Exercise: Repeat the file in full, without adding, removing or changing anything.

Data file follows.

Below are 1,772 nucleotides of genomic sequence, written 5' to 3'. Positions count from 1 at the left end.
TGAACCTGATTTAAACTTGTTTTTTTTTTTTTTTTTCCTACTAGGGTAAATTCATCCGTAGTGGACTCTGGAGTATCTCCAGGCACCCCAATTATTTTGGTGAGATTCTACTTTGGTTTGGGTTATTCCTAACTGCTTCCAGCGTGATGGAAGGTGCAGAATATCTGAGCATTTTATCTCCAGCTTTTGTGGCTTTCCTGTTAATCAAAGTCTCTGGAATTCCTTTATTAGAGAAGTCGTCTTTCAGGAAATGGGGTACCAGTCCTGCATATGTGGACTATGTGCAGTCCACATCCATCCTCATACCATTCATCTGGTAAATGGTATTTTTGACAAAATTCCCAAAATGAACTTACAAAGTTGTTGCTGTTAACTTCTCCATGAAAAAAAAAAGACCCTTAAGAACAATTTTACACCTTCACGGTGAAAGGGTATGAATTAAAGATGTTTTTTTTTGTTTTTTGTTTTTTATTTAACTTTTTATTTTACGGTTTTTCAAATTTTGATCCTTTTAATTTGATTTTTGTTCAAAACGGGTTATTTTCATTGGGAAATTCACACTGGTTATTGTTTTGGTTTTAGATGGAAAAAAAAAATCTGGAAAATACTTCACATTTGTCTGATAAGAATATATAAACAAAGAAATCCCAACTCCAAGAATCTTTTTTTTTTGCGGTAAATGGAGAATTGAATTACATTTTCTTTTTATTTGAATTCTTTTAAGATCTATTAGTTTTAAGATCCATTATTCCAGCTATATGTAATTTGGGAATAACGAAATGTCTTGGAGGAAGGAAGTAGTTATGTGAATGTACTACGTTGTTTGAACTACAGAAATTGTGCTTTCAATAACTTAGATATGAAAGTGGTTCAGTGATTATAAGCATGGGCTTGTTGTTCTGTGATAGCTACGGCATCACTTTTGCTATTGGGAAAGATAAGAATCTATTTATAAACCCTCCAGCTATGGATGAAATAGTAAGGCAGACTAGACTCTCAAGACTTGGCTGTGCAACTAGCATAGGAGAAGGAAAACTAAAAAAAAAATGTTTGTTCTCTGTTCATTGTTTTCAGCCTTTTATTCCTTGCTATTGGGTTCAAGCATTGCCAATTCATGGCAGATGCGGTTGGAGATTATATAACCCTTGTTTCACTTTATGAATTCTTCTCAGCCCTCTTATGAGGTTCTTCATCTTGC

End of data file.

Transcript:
Below are 1,772 nucleotides of genomic sequence, written 5' to 3'. Positions count from 1 at the left end.
TGAACCTGATTTAAACTTGTTTTTTTTTTTTTTTTTCCTACTAGGGTAAATTCATCCGTAGTGGACTCTGGAGTATCTCCAGGCACCCCAATTATTTTGGTGAGATTCTACTTTGGTTTGGGTTATTCCTAACTGCTTCCAGCGTGATGGAAGGTGCAGAATATCTGAGCATTTTATCTCCAGCTTTTGTGGCTTTCCTGTTAATCAAAGTCTCTGGAATTCCTTTATTAGAGAAGTCGTCTTTCAGGAAATGGGGTACCAGTCCTGCATATGTGGACTATGTGCAGTCCACATCCATCCTCATACCATTCATCTGGTAAATGGTATTTTTGACAAAATTCCCAAAATGAACTTACAAAGTTGTTGCTGTTAACTTCTCCATGAAAAAAAAAAGACCCTTAAGAACAATTTTACACCTTCACGGTGAAAGGGTATGAATTAAAGATGTTTTTTTTTGTTTTTTGTTTTTTATTTAACTTTTTATTTTACGGTTTTTCAAATTTTGATCCTTTTAATTTGATTTTTGTTCAAAACGGGTTATTTTCATTGGGAAATTCACACTGGTTATTGTTTTGGTTTTAGATGGAAAAAAAAAATCTGGAAAATACTTCACATTTGTCTGATAAGAATATATAAACAAAGAAATCCCAACTCCAAGAATCTTTTTTTTTTGCGGTAAATGGAGAATTGAATTACATTTTCTTTTTATTTGAATTCTTTTAAGATCTATTAGTTTTAAGATCCATTATTCCAGCTATATGTAATTTGGGAATAACGAAATGTCTTGGAGGAAGGAAGTAGTTATGTGAATGTACTACGTTGTTTGAACTACAGAAATTGTGCTTTCAATAACTTAGATATGAAAGTGGTTCAGTGATTATAAGCATGGGCTTGTTGTTCTGTGATAGCTACGGCATCACTTTTGCTATTGGGAAAGATAAGAATCTATTTATAAACCCTCCAGCTATGGATGAAATAGTAAGGCAGACTAGACTCTCAAGACTTGGCTGTGCAACTAGCATAGGAGAAGGAAAACTAAAAAAAAAATGTTTGTTCTCTGTTCATTGTTTTCAGCCTTTTATTCCTTGCTATTGGGTTCAAGCATTGCCAATTCATGGCAGATGCGGTTGGAGATTATATAACCCTTGTTTCACTTTATGAATTCTTCTCAGCCCTCTTATGAGGTTCTTCATCTTGC